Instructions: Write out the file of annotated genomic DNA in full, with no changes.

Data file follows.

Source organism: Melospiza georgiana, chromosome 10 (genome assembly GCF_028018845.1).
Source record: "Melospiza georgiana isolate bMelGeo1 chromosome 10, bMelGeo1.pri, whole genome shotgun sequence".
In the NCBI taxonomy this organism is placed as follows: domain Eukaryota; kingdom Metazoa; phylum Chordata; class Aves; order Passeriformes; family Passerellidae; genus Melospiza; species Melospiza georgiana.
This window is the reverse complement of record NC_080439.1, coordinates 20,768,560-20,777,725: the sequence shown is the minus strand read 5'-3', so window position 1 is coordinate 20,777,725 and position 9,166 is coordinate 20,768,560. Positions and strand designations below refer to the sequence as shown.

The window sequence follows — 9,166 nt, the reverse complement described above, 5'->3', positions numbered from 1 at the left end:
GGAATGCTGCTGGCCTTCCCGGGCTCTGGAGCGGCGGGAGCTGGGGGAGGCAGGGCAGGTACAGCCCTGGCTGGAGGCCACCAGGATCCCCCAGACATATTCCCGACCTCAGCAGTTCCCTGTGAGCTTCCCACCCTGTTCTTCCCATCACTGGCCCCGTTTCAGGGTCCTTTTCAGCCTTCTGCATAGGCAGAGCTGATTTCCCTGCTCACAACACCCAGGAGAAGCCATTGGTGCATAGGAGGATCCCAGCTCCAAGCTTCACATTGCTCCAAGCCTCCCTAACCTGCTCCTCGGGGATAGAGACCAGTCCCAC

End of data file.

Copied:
Source organism: Melospiza georgiana, chromosome 10 (genome assembly GCF_028018845.1).
Source record: "Melospiza georgiana isolate bMelGeo1 chromosome 10, bMelGeo1.pri, whole genome shotgun sequence".
In the NCBI taxonomy this organism is placed as follows: domain Eukaryota; kingdom Metazoa; phylum Chordata; class Aves; order Passeriformes; family Passerellidae; genus Melospiza; species Melospiza georgiana.
This window is the reverse complement of record NC_080439.1, coordinates 20,768,560-20,777,725: the sequence shown is the minus strand read 5'-3', so window position 1 is coordinate 20,777,725 and position 9,166 is coordinate 20,768,560. Positions and strand designations below refer to the sequence as shown.

The window sequence follows — 9,166 nt, the reverse complement described above, 5'->3', positions numbered from 1 at the left end:
GGAATGCTGCTGGCCTTCCCGGGCTCTGGAGCGGCGGGAGCTGGGGGAGGCAGGGCAGGTACAGCCCTGGCTGGAGGCCACCAGGATCCCCCAGACATATTCCCGACCTCAGCAGTTCCCTGTGAGCTTCCCACCCTGTTCTTCCCATCACTGGCCCCGTTTCAGGGTCCTTTTCAGCCTTCTGCATAGGCAGAGCTGATTTCCCTGCTCACAACACCCAGGAGAAGCCATTGGTGCATAGGAGGATCCCAGCTCCAAGCTTCACATTGCTCCAAGCCTCCCTAACCTGCTCCTCGGGGATAGAGACCAGTCCCAC